NEW YORK — Journalists at the overnight raid of Occupy Wall Street's New York encampment were kept at a distance from covering it Tuesday, and several were arrested, handcuffed and hauled onto police buses along with hundreds of protesters.
At least half a dozen journalists were among those arrested in and around Zuccotti Park and at other protest sites in downtown Manhattan, according to demonstrators and other journalists who photographed and filmed their peers being taken into custody.
Reporter Karen Matthews and photographer Seth Wenig of The Associated Press in New York were taken into custody along with about eight other people after they followed protesters through an opening in a chain-link fence into a park, according to an AP reporter and other witnesses. Matthew Lysiak of the Daily News of New York was also arrested at the park, according to witnesses and the Daily News.
Julie Walker, a freelance radio journalist, told the AP she was arrested on a disorderly conduct charge while walking several blocks north of Zuccotti Park after covering the raid that evicted protesters from the two-month encampment. She said an officer grabbed her arm twice and arrested her after she asked for the officer's name and badge number.
"I told them I'm a reporter," said Walker, who was working for National Public Radio. "I had my recorder on before he ripped it out of my hand."
Mayor Michael Bloomberg defended the NYPD's policy of keeping the media back, saying it was intended to keep them out of harm's way.
"The police department routinely keeps members of the press off to the side when they're in the middle of a police action. It's to prevent the situation from getting worse and it's to protect the members of the press," the mayor said.
But journalists said the multiple arrests, which followed the detention of two journalists Sunday who were handcuffed at a protest in Chapel Hill, N.C., were unusual even for the most chaotic press events. A city official said the police behavior was troubling and called for an investigation.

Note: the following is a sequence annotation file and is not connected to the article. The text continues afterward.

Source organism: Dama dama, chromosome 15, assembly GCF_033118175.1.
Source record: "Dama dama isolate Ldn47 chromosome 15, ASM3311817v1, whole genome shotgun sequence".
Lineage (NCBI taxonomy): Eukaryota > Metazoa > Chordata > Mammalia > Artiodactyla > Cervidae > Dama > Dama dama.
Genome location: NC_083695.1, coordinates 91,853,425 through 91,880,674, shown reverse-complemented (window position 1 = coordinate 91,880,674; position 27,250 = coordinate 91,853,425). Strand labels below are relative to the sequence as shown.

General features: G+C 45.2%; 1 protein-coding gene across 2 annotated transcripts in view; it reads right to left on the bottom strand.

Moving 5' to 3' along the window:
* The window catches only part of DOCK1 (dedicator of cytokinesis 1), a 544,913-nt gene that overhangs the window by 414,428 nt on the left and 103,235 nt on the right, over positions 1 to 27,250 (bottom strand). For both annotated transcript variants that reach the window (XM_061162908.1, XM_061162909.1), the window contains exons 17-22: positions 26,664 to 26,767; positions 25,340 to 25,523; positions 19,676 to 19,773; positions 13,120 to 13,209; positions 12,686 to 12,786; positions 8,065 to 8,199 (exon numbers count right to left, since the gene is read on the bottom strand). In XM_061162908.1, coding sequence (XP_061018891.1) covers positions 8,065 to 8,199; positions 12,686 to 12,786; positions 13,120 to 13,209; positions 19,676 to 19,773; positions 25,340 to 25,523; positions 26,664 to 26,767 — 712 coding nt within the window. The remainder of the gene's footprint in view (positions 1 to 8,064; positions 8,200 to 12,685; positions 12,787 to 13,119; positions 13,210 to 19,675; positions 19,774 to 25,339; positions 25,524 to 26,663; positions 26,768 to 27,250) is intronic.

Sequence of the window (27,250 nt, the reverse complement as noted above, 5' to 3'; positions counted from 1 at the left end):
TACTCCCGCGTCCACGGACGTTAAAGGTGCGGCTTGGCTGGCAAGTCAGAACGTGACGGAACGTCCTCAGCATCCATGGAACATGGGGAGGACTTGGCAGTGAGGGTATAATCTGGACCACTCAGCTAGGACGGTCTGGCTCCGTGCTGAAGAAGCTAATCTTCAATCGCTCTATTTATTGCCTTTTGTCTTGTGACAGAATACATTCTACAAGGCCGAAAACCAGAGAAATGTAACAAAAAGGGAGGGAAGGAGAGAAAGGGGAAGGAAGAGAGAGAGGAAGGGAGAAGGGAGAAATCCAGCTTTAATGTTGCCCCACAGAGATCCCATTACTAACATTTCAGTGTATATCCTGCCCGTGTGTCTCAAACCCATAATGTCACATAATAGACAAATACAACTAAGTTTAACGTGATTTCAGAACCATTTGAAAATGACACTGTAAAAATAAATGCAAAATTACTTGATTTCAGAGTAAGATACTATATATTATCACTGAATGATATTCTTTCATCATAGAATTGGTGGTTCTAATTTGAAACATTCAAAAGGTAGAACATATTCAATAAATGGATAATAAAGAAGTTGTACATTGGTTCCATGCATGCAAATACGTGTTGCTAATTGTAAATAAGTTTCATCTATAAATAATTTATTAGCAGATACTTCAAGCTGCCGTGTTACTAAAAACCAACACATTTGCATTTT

"American foreign correspondents routinely put themselves in harm's way to do their jobs, in some of the most brutal dictatorships in the world. And their NYC colleagues deserve the freedom to make the same choice," Manhattan Borough President Scott Stringer said. "Zuccotti Park is not Tiananmen Square."
Journalists who arrived on the outskirts of Zuccotti Park as riot police evicted protesters said they were kept from standing in one place to watch the events and some, including an AP videojournalist, said they were kept several blocks from the site. Journalists wearing press passes were kept on the sidewalks and away from the park, along with the protesters, several said.
The NYPD didn't immediately respond to a request for comment outlining its policies toward journalists, and couldn't immediately say how many journalists were arrested.
Deputy NYPD inspector Kim Royster said that 22 people were arrested, including two AP journalists and two other journalists, for entering a private park; protesters clipped a chain link fence to get in, she said.
"The space was off limits. It was private property and there was signage that said no trespassing," Royster said.
A protester at the site confirmed the police account, saying protesters tore a hole in a chain link fence to get into the park after the Zuccotti encampment was cleared.
"They had hardware. There was a chunk of wood keeping it together along with a chain and they used hardware to remove all of it," protester April Kidwell said.
Doug Higginbotham, a freelance video journalist working for TV New Zealand, said he was arrested late Tuesday morning after protesters tried to re-enter Zuccotti Park. Higginbotham said he was standing on top of a phone booth to film and was told to get down.
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